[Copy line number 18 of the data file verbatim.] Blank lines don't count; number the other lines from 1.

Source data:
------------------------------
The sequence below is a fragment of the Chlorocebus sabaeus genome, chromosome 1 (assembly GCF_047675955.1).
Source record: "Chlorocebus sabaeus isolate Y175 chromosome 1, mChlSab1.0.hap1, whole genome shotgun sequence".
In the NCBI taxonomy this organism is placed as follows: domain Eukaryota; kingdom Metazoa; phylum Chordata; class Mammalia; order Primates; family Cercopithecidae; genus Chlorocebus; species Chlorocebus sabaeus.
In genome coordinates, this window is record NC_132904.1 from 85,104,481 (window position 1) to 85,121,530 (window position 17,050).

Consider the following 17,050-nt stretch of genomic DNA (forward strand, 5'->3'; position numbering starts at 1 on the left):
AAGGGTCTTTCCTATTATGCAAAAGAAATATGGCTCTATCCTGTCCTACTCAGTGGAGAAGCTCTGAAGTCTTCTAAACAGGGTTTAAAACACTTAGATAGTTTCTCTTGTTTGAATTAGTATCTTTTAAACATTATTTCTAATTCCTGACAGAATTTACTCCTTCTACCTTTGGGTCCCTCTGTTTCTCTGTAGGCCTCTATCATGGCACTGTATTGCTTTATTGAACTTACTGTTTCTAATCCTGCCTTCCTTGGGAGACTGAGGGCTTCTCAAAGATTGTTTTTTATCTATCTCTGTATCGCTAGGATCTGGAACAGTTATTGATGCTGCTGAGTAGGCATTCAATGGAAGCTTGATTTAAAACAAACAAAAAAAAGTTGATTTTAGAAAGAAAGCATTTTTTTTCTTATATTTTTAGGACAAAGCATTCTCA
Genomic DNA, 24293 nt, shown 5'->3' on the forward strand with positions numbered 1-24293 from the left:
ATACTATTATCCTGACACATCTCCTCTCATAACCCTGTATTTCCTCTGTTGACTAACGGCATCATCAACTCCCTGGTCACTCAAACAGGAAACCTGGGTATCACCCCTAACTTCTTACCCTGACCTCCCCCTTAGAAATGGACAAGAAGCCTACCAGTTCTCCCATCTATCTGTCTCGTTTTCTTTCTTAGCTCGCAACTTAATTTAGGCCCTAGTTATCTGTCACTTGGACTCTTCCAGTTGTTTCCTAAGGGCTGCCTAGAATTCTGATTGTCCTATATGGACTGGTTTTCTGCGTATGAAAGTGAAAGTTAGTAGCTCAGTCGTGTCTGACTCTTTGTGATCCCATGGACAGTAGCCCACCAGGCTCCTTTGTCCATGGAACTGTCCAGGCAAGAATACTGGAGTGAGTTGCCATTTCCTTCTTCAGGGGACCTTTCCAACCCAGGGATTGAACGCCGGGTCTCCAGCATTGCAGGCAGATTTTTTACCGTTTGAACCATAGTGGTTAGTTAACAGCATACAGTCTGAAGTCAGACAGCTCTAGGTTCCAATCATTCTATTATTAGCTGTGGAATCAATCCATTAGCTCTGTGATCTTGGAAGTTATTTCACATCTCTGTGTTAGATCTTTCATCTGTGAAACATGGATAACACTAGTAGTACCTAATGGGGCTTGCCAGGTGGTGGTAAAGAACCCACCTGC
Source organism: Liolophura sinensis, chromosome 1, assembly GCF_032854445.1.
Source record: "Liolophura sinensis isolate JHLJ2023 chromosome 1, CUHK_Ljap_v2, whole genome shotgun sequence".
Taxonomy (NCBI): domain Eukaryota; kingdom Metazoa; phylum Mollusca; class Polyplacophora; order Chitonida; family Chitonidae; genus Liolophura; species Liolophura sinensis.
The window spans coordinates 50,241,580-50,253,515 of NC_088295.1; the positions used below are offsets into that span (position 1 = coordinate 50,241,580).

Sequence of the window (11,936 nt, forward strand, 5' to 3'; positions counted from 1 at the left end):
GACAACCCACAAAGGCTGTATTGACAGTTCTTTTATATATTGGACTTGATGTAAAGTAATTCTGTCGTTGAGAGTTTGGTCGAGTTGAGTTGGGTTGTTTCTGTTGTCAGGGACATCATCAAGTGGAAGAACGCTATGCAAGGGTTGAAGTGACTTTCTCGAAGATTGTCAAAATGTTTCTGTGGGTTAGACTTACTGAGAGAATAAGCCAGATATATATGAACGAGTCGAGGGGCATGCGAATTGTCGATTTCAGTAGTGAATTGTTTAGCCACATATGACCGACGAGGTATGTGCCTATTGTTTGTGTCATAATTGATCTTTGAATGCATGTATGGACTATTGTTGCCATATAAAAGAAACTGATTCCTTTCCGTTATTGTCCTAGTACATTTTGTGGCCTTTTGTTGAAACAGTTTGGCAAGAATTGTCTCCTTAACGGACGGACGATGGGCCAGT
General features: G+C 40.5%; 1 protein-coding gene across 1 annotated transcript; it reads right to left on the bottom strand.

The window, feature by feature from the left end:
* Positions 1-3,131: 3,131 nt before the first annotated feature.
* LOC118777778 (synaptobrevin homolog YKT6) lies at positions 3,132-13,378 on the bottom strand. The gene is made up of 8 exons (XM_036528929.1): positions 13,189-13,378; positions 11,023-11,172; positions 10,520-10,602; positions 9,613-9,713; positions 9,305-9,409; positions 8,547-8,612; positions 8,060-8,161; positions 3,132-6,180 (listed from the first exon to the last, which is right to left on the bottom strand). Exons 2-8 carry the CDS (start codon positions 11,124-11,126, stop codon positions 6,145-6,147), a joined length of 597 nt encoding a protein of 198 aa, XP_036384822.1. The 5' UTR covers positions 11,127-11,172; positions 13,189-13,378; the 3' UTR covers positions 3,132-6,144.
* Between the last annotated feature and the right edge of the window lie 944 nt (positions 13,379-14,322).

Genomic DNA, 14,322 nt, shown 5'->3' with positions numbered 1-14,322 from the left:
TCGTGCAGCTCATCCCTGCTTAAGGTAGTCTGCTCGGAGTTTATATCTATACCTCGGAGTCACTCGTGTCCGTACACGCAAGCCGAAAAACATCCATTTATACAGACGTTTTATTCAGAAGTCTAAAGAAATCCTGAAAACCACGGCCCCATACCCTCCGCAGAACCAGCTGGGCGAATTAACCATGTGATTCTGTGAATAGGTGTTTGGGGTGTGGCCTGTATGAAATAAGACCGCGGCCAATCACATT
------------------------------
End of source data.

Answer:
* LOC118777778 (synaptobrevin homolog YKT6) lies at positions 3,132-13,378 on the bottom strand. The gene is made up of 8 exons (XM_036528929.1): positions 13,189-13,378; positions 11,023-11,172; positions 10,520-10,602; positions 9,613-9,713; positions 9,305-9,409; positions 8,547-8,612; positions 8,060-8,161; positions 3,132-6,180 (listed from the first exon to the last, which is right to left on the bottom strand). Exons 2-8 carry the CDS (start codon positions 11,124-11,126, stop codon positions 6,145-6,147), a joined length of 597 nt encoding a protein of 198 aa, XP_036384822.1. The 5' UTR covers positions 11,127-11,172; positions 13,189-13,378; the 3' UTR covers positions 3,132-6,144.